Apart from the fact that seven of your students failed and now you got to explain to the principal why, the students fared pretty well. Most of your students earned the top two grades, congratulations!
One very simple thing that you should understand is, every graph, pie chart, histogram or any other pictorial representation of data is meant to give you a quick overlook of the entire set of data. You glance at it and instantly have a pretty good idea about the underlying numbers, that is the basic idea. It is not meant to make things look complex and hard to interpret.
Here we are dealing with a very small amount of data, just 50 students, and 5 possible grades; but generally, the amount of data that these diagrams have to deal with is far, far more than this (as you shall see by the end of this article too).
So let us make a histogram out of your students and their grades, alright?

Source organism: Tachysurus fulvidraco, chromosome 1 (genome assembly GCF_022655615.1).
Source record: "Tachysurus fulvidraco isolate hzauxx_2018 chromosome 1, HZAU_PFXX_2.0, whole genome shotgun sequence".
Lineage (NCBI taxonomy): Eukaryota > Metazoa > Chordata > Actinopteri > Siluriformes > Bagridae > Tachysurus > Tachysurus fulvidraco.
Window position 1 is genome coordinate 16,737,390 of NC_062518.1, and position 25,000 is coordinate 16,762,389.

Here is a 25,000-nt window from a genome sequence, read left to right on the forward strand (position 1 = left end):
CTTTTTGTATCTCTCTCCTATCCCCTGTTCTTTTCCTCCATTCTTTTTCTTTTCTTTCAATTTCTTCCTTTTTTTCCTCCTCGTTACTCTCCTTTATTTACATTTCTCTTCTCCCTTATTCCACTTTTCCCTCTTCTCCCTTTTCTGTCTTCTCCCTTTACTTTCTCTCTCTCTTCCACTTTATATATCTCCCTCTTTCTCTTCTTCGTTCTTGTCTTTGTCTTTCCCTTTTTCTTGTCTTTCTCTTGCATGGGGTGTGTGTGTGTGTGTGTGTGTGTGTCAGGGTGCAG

So, basically on the vertical axis, we measure the number of students and on the horizontal axis, we measure the grades. When we plot all the numbers in the table, we get a diagram which looks like this.
Now, just by looking at the graph you can say with certainty that the number of students who achieved ‘Grade B’ was the highest and the number of students who got a ‘Grade D’ was lowest. Wasn’t that easy?
Now go back and read the definition of a histogram that I mentioned just a while ago.
The ‘statistical information’ is nothing but the table of data that we collected from the class result. ‘Frequency’ here means just the number of times a certain thing occurs. So, ‘Grade A’ occurs 15 times, hence its frequency is 15, ‘Grade B’ occurs 20 times, hence its frequency is 20……you get the idea. And we used rectangular shapes to represent the data on a graph. Ignore the dependent and independent variable part, you don’t need that now.
That is all there is to histogram. For all the histograms that you have ever seen in your life. Now tell me wasn’t it easy?!